Good bye, Amoo
He bought me my first bike
December 20, 2005
The quite, sad voice of Azita, my sister, on the phone was quite the sad messenger. She didn't have to say much. I had known for nearly a week that my only Amoo (father's brother), had been in an accident and multiple fracture and internal injuries, has left him holding on to life. It was 11:30 pm and my wife and I were having dinner with some friends. She said a sad hello and told me that Amoo just passed away. I responded by simply saying "ok" a few times. I couldn't believe it nor could I accept the fact that a man of his stature and health could have perish so easily. I guess six days is just not enough to get you prepared for a loved one's departure.
Amoo was only 55, according to his sister, well short of his allowed life expectancy. I had thought about and had prepared myself for a few people leaving me, due to their age and/or illness, but Amoo was definitely not one of them.
In a land, where human life has very little value, he goes across the street, in his neighborhood, to buy some groceries and on the way back home, using the pedestrian cross walk, which is a rarity in Iran, he got hit by a passenger car. The impact was so hard that it broke over ten bones in his ox-like body, including his skull and ribs.
Amoo left behind a wonderful, caring wife and four children. He also left behind a much older brother, one older and one younger sister whose sorrow I shared all day today. He also left behind hundreds of broken hearts, including mine.
Amoo was there, when I first opened my eyes to this world. Rumor has it that he even picked my name; I thank you for that Amoo. He was always around. He had the kind of pleasant personality that made it easy to be around him. He always smoked Winston cigarettes and as much as I hate cigarette smoke, there was something about hugging him and smelling that smoke, which was always diluted by his very clean clothing. He used to take me out, when I was a boy, to the movies, out for ice cream, merry-go-rounds, or wherever I wanted to go.
I have numerous fund memories of him. He bought me my first bike, when Dad thought it was too soon and too dangerous for me to have a bike. He came over, took me across the street and bought me my first bike. He also came to my sick bed and cried out loud, when I had my first accident with that bike. Thanks for the bike Amoo, you were the only one who knew how much I wanted a bike.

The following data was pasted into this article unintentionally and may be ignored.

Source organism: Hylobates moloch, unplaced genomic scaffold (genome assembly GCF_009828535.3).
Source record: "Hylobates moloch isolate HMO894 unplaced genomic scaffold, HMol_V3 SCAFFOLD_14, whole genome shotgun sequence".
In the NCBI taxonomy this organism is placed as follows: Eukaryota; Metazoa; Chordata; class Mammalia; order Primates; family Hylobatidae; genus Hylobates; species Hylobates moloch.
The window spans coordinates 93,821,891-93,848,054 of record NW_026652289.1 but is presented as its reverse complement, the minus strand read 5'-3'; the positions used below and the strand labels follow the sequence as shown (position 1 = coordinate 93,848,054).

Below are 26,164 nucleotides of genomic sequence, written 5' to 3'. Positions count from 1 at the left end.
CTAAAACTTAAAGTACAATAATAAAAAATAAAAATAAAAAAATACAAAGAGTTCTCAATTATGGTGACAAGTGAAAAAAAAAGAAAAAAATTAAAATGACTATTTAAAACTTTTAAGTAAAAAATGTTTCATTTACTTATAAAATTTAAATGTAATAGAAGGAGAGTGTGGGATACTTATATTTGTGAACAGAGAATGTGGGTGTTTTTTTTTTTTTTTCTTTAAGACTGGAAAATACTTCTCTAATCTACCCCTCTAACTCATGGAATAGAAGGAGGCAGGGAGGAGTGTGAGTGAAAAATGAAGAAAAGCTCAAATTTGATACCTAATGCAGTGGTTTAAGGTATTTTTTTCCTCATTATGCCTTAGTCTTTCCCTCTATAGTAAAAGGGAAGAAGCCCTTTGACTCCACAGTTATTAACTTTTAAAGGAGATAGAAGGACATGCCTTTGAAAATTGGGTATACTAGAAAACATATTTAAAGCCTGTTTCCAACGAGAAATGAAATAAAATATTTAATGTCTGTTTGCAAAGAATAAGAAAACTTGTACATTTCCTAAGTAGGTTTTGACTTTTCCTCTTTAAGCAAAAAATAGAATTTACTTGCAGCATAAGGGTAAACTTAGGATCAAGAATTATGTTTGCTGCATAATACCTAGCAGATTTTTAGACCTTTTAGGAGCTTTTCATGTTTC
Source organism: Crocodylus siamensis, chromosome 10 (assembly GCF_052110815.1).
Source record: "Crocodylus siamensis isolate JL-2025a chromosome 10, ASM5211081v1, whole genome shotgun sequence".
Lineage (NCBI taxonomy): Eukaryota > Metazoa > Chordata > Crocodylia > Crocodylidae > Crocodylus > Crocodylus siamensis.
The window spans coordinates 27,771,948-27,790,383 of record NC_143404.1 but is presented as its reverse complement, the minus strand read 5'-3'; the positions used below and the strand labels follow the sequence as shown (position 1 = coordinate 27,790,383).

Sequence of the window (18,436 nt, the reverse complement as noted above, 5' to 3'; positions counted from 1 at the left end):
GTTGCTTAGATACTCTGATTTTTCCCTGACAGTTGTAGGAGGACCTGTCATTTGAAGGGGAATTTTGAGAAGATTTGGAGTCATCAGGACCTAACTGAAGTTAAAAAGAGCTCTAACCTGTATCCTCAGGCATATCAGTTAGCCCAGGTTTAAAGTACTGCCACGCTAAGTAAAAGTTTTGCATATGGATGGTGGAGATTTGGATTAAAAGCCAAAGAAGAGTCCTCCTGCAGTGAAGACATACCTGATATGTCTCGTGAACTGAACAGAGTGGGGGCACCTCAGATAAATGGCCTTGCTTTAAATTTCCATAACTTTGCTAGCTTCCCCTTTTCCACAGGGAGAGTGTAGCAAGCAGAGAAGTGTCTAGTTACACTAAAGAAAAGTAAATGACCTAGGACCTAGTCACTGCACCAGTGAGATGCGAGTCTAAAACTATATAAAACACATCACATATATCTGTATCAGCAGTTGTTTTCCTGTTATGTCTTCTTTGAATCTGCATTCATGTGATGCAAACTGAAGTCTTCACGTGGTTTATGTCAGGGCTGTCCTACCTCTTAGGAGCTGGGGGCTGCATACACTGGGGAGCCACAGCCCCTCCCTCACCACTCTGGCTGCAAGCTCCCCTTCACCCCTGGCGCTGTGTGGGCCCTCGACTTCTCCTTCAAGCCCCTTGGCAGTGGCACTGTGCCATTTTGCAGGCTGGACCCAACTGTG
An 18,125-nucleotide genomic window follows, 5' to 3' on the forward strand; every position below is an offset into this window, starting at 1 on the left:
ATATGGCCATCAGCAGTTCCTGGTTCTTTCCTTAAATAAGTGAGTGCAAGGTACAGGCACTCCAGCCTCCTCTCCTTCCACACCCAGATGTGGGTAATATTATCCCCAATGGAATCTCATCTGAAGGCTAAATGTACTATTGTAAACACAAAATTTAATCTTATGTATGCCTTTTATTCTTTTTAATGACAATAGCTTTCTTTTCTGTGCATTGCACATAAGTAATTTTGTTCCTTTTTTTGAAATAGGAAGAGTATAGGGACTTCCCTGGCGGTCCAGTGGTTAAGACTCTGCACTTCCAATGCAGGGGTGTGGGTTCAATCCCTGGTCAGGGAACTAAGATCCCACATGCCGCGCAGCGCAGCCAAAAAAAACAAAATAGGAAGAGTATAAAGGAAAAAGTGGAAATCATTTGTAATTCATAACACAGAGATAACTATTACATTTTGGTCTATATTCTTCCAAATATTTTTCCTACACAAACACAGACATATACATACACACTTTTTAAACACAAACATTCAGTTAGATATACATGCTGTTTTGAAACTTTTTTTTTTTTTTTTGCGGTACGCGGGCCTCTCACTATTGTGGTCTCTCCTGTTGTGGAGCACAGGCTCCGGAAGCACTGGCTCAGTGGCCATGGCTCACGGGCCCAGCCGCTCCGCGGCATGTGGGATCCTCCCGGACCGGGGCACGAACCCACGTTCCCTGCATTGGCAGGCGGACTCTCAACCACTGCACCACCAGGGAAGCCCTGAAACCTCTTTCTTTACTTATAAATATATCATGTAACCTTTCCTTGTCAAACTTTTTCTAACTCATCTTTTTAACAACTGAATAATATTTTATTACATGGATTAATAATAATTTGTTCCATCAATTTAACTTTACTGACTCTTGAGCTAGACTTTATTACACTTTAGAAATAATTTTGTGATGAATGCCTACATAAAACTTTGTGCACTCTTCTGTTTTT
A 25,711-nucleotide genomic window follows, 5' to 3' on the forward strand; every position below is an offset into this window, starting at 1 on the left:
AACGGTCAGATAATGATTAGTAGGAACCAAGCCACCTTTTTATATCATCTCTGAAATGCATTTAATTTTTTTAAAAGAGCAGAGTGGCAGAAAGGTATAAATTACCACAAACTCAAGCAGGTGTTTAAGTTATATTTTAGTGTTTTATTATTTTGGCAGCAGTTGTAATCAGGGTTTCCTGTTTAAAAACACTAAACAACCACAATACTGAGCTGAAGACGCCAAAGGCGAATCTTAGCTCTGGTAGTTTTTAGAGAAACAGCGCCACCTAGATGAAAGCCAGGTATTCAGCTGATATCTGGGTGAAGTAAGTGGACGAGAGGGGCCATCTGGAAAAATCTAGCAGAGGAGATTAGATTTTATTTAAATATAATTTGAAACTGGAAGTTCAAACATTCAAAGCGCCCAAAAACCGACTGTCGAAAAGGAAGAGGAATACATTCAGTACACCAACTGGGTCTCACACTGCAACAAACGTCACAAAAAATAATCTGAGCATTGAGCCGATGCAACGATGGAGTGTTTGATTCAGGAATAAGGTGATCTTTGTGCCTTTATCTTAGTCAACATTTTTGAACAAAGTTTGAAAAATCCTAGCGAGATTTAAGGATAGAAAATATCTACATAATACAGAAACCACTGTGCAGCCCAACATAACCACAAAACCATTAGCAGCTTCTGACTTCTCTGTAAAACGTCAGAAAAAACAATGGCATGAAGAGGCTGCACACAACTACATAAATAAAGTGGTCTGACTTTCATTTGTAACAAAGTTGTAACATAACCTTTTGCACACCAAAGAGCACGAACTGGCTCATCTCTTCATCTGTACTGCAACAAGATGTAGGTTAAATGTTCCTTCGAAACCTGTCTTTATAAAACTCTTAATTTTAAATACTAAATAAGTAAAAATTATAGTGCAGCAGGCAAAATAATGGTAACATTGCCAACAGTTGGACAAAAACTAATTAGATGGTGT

When I was younger he broke his leg in a motorcycle accident. I never forget the day he came to take me out again with a pin in his leg and crutches. My mom would argue with him that you with these crutches, why is it necessary to take Hamid out. But he wouldn't have it any other way. We went out, had sandwiches, went out to the park and he endured the difficulties to spend time with me. Thanks for caring for me Amoo.
I worked in his shop one summer. He was a talented and worthy iron-worker. That summer I broke one of his very expensive metal saw blades, he didn't say a word to upset me. Instead he consulted me and bought me a hamburger. Thanks for your modesty Amoo.
He was kind, patient, caring, and a truly loved all of us kids. When I went home last year, he was with me almost every day. He would bring apples or pears from his garden and I would eat them with the same love he used to pick them for me off of his trees, no matter how full I was. Even as we decided to make a trip to Isfahan and he couldn't come with us, he drove all the way up there couple of days later, just to be with me. Thanks for the apples and pears Amoo, thanks for going out of your way to spend time with me.
I miss you. I don't know if anyone is going to be literally large enough to hug me in the airport, next time I leave Iran. I miss you and miss all that you stood for. You were a true man, a self made master of your trade and someone I was always extremely proud of. I'm sorry I never told you that... see you on the other side, hoping that there is no pain where you are. Say hello to grandma and grandpa, I love you.